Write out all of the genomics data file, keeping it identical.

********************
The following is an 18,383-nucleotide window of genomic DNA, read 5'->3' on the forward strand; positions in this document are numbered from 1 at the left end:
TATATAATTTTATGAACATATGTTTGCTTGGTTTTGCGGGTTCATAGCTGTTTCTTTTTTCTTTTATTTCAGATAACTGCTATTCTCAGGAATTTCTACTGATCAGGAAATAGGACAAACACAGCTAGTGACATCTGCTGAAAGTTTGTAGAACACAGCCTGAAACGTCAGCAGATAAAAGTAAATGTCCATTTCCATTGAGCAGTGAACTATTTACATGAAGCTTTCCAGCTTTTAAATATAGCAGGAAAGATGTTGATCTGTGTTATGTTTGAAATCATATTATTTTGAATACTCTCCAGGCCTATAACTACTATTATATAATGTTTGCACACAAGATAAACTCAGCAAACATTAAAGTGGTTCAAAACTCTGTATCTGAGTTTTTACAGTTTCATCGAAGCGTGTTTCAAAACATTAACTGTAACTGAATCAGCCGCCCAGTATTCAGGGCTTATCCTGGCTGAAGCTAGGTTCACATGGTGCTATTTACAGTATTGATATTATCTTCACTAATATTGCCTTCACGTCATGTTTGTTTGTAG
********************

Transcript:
The following is an 18,383-nucleotide window of genomic DNA, read 5'->3' on the forward strand; positions in this document are numbered from 1 at the left end:
TATATAATTTTATGAACATATGTTTGCTTGGTTTTGCGGGTTCATAGCTGTTTCTTTTTTCTTTTATTTCAGATAACTGCTATTCTCAGGAATTTCTACTGATCAGGAAATAGGACAAACACAGCTAGTGACATCTGCTGAAAGTTTGTAGAACACAGCCTGAAACGTCAGCAGATAAAAGTAAATGTCCATTTCCATTGAGCAGTGAACTATTTACATGAAGCTTTCCAGCTTTTAAATATAGCAGGAAAGATGTTGATCTGTGTTATGTTTGAAATCATATTATTTTGAATACTCTCCAGGCCTATAACTACTATTATATAATGTTTGCACACAAGATAAACTCAGCAAACATTAAAGTGGTTCAAAACTCTGTATCTGAGTTTTTACAGTTTCATCGAAGCGTGTTTCAAAACATTAACTGTAACTGAATCAGCCGCCCAGTATTCAGGGCTTATCCTGGCTGAAGCTAGGTTCACATGGTGCTATTTACAGTATTGATATTATCTTCACTAATATTGCCTTCACGTCATGTTTGTTTGTAG